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COLUMN

An Inappropriate Response

Guest Column
Philip H. Tang

I am appalled at the way the leadership of this university has handled its affairs after the tragic events on Tuesday. It has sent the message to all faculty, students, and staff, that one day of its normal operations supercedes the importance of grieving with and sharing in the experience of our fellow Americans.

Once I heard the news of the terrorist attacks, I, like so many others, was moved by deep feelings of sorrow, fear, and anger. Were we supposed to put aside these feelings for an hour or an hour and a half at a time to learn about how rigid bodies behave, how molecules interact, and how mathematical expressions can describe our world?

As I left school that morning, I peeked in the windows of some classrooms. To my chagrin, they contained a multitude of students, all concentrating on some teacher writing furiously on a chalkboard. As I walked through the halls, I found students shepherding themselves to their respective classes -- some in an obvious state of unease, others seemingly oblivious to their surroundings. This is not the picture of caring and concerned citizens, and the MIT administration is at fault for supporting that behavior.

It is also not constructive for our leaders to send us a mixed message. At the vigil service that evening, one speaker called everyone to not be alone that evening and to make sure no one else was alone so as to discuss our feelings and to bring ourselves together as a community. Yet the message had already been implied during the day that we should continue to isolate ourselves by focusing our attention on our studies and work. It was also said (possibly by a different speaker) that business cannot go on as usual as we must come together in support of each other. But the campus-wide alert sent that morning essentially said that since we are not in immediate danger, to carry on as usual unless you know of someone directly involved in the events.

To further emphasize the administration’s mixed signals, even on Wednesday, despite the announcement urging faculty to use class time “to address feelings and issues raised by this difficult time,” many classes continued to follow their syllabi.

It is important that everyone on this campus understand that we are part of a larger community. That we work and play, live and die with each other. Thousands of parents and children, husbands and wives, brothers and sisters -- our fellow citizens -- are missing only because they were at the wrong place at the wrong time. Even if the events were closer to home (and it’s hard for them to be any closer than they already are), say at the Hancock and Prudential buildings in Boston, what would the administration have done? Would the policy remain that classes be cancelled only if there was a significant risk to the school? Undoubtedly the situations and factors involved in that scenario are different. Yet how different are they? And how different would it be if these events took place somewhere else, like Los Angeles or Chicago? It’s scary to even think that the leaders of our school would allow us to isolate ourselves like that.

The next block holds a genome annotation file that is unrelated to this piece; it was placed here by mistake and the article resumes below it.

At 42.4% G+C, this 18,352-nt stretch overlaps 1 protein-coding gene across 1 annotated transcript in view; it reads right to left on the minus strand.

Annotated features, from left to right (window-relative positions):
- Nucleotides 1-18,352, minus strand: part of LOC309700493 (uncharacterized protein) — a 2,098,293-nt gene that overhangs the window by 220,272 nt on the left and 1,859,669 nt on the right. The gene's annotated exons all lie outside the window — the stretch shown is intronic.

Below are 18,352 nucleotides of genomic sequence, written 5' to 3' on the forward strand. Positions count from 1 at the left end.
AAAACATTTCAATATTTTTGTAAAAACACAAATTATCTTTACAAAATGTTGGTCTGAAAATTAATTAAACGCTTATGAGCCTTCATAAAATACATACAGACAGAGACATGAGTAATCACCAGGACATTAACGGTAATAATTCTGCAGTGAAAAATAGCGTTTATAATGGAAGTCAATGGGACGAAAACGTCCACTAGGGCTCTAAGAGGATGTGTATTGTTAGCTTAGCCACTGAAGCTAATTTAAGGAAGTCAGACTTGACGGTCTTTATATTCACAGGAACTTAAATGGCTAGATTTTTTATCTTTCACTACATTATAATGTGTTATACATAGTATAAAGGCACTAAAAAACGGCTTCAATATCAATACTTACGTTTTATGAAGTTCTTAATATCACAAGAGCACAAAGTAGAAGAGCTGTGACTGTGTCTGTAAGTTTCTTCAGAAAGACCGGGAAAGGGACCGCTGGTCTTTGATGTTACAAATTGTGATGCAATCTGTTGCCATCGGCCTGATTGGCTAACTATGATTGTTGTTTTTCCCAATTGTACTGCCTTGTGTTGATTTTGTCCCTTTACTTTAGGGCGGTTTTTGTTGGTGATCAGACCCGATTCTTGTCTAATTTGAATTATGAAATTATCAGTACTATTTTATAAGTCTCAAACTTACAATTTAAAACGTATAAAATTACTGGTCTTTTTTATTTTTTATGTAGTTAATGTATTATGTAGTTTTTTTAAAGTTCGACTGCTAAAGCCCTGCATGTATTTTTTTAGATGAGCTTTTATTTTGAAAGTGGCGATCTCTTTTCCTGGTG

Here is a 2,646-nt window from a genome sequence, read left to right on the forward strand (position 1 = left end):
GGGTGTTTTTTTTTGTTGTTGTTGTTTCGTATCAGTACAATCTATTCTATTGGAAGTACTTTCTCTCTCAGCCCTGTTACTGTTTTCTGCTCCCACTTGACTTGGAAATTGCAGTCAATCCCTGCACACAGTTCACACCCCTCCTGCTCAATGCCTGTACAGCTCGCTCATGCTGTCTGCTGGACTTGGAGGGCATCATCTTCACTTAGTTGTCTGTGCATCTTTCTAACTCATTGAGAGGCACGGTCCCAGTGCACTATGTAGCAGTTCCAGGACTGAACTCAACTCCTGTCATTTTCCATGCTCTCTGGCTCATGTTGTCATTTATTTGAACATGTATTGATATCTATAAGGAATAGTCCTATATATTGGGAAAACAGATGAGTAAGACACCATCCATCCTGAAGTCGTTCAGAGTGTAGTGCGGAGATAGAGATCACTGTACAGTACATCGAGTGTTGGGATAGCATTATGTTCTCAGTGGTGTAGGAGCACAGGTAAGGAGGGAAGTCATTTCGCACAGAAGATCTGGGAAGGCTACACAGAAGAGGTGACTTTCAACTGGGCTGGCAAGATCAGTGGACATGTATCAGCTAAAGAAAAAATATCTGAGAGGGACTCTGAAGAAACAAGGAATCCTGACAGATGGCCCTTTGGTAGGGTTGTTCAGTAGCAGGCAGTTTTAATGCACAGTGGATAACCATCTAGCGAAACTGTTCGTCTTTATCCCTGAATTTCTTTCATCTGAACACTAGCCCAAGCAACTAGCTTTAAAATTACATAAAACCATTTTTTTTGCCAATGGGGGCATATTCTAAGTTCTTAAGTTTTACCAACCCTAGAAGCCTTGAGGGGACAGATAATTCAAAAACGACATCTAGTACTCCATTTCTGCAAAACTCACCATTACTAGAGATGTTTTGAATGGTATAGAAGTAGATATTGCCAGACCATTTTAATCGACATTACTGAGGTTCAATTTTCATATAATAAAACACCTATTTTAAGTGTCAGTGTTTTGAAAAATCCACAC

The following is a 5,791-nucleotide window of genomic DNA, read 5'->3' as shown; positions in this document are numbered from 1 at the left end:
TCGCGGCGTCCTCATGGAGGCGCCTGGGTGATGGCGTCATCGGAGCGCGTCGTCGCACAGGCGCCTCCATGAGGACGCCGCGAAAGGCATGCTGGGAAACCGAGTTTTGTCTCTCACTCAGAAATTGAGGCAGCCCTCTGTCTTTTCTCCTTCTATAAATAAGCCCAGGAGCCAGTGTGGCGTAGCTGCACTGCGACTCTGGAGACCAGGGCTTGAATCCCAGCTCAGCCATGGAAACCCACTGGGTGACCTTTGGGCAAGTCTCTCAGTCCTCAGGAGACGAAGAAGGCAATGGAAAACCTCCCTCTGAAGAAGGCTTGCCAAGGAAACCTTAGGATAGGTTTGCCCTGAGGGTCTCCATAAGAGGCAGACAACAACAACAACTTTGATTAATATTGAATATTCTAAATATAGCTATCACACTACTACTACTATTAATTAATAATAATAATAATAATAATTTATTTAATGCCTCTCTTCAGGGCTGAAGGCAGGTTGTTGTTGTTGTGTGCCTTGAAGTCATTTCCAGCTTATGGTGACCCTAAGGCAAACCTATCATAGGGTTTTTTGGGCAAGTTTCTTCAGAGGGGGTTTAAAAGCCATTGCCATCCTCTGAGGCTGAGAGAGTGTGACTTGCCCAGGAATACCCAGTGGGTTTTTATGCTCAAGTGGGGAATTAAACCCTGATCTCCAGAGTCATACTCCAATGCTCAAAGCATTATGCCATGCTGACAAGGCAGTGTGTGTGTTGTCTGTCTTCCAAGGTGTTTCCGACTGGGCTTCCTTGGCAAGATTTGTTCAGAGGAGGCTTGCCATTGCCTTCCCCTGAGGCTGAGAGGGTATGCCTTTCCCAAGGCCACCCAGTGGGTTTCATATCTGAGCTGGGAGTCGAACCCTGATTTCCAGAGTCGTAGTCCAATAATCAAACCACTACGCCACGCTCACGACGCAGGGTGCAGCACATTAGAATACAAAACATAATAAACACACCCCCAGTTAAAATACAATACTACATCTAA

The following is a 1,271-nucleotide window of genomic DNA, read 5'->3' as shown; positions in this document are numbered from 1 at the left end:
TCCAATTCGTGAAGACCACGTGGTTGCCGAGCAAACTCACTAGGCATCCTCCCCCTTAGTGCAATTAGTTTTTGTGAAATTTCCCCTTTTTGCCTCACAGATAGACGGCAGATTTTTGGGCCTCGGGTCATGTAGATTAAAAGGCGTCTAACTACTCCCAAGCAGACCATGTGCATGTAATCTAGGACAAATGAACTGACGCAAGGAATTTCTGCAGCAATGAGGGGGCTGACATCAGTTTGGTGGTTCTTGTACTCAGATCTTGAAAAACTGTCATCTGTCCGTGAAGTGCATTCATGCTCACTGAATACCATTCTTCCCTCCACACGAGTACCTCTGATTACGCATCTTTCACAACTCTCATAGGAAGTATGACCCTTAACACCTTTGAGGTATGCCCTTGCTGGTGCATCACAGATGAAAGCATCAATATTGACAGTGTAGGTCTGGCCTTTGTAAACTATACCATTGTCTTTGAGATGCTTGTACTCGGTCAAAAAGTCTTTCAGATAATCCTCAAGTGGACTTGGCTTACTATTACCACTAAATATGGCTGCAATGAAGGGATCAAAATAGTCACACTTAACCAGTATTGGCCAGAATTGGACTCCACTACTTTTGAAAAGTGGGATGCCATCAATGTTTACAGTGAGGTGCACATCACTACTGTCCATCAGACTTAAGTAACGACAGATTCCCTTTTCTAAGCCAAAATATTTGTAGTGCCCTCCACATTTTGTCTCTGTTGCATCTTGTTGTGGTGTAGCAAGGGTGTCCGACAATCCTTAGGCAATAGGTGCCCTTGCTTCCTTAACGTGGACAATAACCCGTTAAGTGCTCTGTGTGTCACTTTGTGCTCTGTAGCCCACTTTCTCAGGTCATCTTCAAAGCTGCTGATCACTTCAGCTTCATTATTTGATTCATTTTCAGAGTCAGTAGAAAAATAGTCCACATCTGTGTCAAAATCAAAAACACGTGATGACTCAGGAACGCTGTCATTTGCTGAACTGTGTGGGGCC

The most compelling example of what the administration has allowed, and perhaps created, came after it released an announcement for Wednesday’s plans. By accident I received an e-mail directed to a professor from a freshman, concerned that because the class was not meeting the following day, her registration status in the class would be compromised. Considering the events that had just occurred, our class schedules, course requirements, and homework should be the least of our concerns. This incident emphasizes to me the notion that this school is composed of predominantly self-interested, insensitive workaholics, and is led by the same type of people. Whether this is true or not, the impression remains.

Compared to the scope and magnitude of the terrorism we have faced, one day of work and class is meaningless. The school should have immediately cancelled all classes on Tuesday, instructing all non-essential work to discontinue, and encouraging everyone to gather with friends, workmates, and/or loved ones to share in the suffering of our greater community.

There are many individuals who say that we must move on and not let the terrorism disrupt our everyday life, if only just to send a message that we will not be terrorized. But out of respect for the dead, the dying, and those risking their lives to save them, I refuse to carry myself as though nothing has happened. At some point, I and those who share my feelings will eventually have to. But whether that takes one hour, one day, or one week, is up to that person him/herself. And the MIT community should respect and encourage that. If you are an administrator and are reading this, I urge you to think about the example you are setting for the leaders of our future. I also urge you to discuss among your colleagues the type of atmosphere that you want to provide for our school and how the importance of the work that is done here compares to that. This is certainly not the first time a reaction such as this has been observed.

If you are a student and are reading this, I hope my point is clear, and you share my feelings in some way. I urge you to remember that we are indeed part of a larger community and sometimes we must remove ourselves from the so-called “college bubble.” Although our work and education is noble and important, it can be dangerously self-serving. God bless.

Philip H. Tang is a graduate student in the Department of Mechanical Engineering.